This infographic also explains the process:
Good payment terms, bad payer
If your business has managed to negotiate favourable payment terms – great! However, if your client is notoriously bad at paying on time and in full, or you don’t know your client particularly well, you need to ensure that your business maintains some leverage throughout the product/service delivery process so that you are able to compel your client to pay your invoice, without having to resort to expensive (and relationship-ending) legal tactics.
This might be as simple as:
- for sale of goods, ensuring that title does not pass until payment is received in full, and registering those goods on the personal properties security register (commonly referred to as the “PPSR”);
- for services, ensuring that the client has no intellectual property rights unless and until payment is received in full and keeping draft watermarks on deliverables until payment is received.
If your business is part way through its agreement to supply goods and/or services, and it becomes clear that your client is not going to pay (at least reasonably on time), it’s important that you do not explicitly refuse to carry out the rest of your agreement unless you have an express contractual entitlement to do so.
If your agreement doesn’t give your business the right to stop supply or performance, and you refuse to do what you’re contractually bound to do, you may be considered to have repudiated your agreement. Repudiation occurs when a party demonstrates, by words or conduct, that they do not intend to be bound by their agreement. There are significant consequences for repudiation and it’s therefore important to consult with a lawyer before your business takes any significant steps due to non-payment of invoices.
Payment terms based on time
Most payment terms are based on time. For example, a seller will be able to invoice and receive money within a defined period of time (for instance, invoicing on the last business day of the month and receiving funds within a further 30 days from receipt of the invoice).
But, a payment term in a contract that looks like it is only based on time, may also be based on other events happening. A common example of a payment term that is based on time and events may include providing a “Valid Tax Invoice” on the last business day of the month and receiving funds within a further 30 days from receipt of a “Valid Tax Invoice”.
That begs the question – what is a “Valid Tax Invoice”. If the definition of a Valid Tax Invoice means that the invoice must include things like:
- a separate amount for GST;
- a date;
- any requirements set out in tax laws,
those are fine. They are things that are within your control and are standard requirements for an invoice.
However, if the definition of a Valid Tax Invoice means that the document must include “any information the client requires”, that is outside of your control. If the client makes unreasonable demands regarding your business’ invoice, and you miss the cut-off of the last business day of the month, your payment terms are tied to more than just time. Your right to payment isn’t triggered until you’ve provided a “Valid Tax Invoice”, which you can’t do if your client isn’t satisfied with the information it contains.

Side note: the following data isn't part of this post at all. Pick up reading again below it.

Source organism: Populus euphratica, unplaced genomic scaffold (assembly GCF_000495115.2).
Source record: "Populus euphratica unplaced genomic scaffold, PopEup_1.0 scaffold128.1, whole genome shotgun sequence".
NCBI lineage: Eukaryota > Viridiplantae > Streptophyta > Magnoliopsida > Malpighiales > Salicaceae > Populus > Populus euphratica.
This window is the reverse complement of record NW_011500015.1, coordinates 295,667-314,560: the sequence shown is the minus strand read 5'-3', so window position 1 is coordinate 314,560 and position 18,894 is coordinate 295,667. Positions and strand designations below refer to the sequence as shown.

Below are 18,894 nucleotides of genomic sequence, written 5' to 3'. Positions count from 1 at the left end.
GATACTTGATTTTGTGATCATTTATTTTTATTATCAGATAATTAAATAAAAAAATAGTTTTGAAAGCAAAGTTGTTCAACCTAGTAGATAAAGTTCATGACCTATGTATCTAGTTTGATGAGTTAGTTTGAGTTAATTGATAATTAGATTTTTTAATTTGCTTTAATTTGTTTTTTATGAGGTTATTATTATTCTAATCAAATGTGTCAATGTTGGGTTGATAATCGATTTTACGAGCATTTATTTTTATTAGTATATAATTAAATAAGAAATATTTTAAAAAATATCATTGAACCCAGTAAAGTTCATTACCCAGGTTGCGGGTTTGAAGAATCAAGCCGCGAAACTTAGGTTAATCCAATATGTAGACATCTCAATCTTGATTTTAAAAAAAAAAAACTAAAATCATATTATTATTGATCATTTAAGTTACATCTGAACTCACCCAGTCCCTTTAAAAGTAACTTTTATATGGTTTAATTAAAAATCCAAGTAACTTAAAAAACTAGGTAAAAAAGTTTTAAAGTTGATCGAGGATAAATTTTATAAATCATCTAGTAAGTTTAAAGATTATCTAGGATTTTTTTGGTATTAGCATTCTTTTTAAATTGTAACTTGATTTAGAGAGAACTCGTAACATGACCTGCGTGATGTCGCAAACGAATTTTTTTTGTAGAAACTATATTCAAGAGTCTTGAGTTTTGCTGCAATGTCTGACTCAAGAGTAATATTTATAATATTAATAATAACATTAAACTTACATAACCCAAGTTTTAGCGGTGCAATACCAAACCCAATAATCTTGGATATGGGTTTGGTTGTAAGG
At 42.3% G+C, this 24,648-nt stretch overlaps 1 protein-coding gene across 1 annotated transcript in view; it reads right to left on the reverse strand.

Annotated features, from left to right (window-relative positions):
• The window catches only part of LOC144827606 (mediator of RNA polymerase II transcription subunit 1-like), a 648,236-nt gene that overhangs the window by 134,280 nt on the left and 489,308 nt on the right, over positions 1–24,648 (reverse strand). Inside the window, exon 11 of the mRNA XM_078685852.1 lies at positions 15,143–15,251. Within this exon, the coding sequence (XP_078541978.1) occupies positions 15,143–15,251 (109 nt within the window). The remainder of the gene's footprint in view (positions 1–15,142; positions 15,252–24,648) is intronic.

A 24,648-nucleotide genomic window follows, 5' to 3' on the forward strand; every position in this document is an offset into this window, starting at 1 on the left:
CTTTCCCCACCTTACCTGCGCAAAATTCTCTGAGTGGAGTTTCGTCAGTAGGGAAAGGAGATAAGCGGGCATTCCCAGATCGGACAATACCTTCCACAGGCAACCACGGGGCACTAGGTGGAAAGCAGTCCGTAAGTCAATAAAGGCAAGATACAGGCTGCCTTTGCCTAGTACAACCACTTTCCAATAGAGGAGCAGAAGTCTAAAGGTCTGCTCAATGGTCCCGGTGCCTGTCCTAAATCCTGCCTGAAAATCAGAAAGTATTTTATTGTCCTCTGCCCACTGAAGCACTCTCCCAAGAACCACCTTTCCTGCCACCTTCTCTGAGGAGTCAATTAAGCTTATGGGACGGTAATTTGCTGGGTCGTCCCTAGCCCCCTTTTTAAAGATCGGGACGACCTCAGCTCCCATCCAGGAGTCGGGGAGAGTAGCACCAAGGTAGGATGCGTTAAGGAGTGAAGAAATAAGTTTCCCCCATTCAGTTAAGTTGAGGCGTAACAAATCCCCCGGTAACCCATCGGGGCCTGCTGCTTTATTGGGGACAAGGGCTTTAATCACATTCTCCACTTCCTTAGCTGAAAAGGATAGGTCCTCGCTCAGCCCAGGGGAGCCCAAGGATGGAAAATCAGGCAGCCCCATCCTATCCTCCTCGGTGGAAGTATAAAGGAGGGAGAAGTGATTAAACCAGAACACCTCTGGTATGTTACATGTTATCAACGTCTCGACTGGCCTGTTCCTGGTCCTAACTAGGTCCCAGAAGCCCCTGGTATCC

Milestone payment terms
Another way of structuring payment terms is to have milestones which tie the right to claim payment to specific, measurable targets rather than to time. This type of structure is common in domestic building contracts, where a builder has a right to claim payment upon achieving a particular stage of construction.
An example of a milestone payment term (in the contact of a domestic building contract) is set out below:
- deposit – 5% of the fee
- frame – 15% of the fee
- enclosed – 20% of the fee
- fixing – 25% of the fee
- practical completion – 15% of the fee
Milestone payment terms can, however, be problematic in other settings. For instance, the achievement of a milestone may be dependent on your client doing (or not doing) something, on third parties or on the industry, economic or other environmental factors which are outside the control of your business
Further, milestone payments can be problematic for cash flow. If your business isn’t paid for the goods and/or services provided until it has achieved a certain milestone (generally after the relevant goods and/or services have been provided), your business has to fund the progress up to the point it receives payment.
If you are going to use milestone payments to structure your payment terms, it’s important that you ensure that the milestone events are things that are entirely within the control of your business, and not subject to third-party approvals or events which are outside your control.
Examples of milestone payment terms which may put your business at risk of not receiving payment in full or at all are:
- the seller may submit an invoice for payment once the deliverable has been approved by the head client (what if the client never approves the deliverable; and
- the seller may submit an invoice for payment upon the achievement of 50% of the services (and both the seller and the client dispute whether 50% of the services have been completed).
Another problem which is often seen (and evident in the above two examples), is poorly defined milestones. If the milestone is not sufficiently defined, disputes can arise between the parties about whether that milestone has been reached.
How can Prosper Law help?
Prosper Law is managed by Farrah, an expert business lawyer based in Brisbane. Farrah helps businesses with commercial and legal issues, right across Australia. Farrah is a top lawyer with experience dealing with payment terms in contracts.
Contact Farrah using the details below and arrange a free consultation with a business lawyer to discuss your legal matter today.
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Author: Farrah Motley | Director
M: 1300 003 077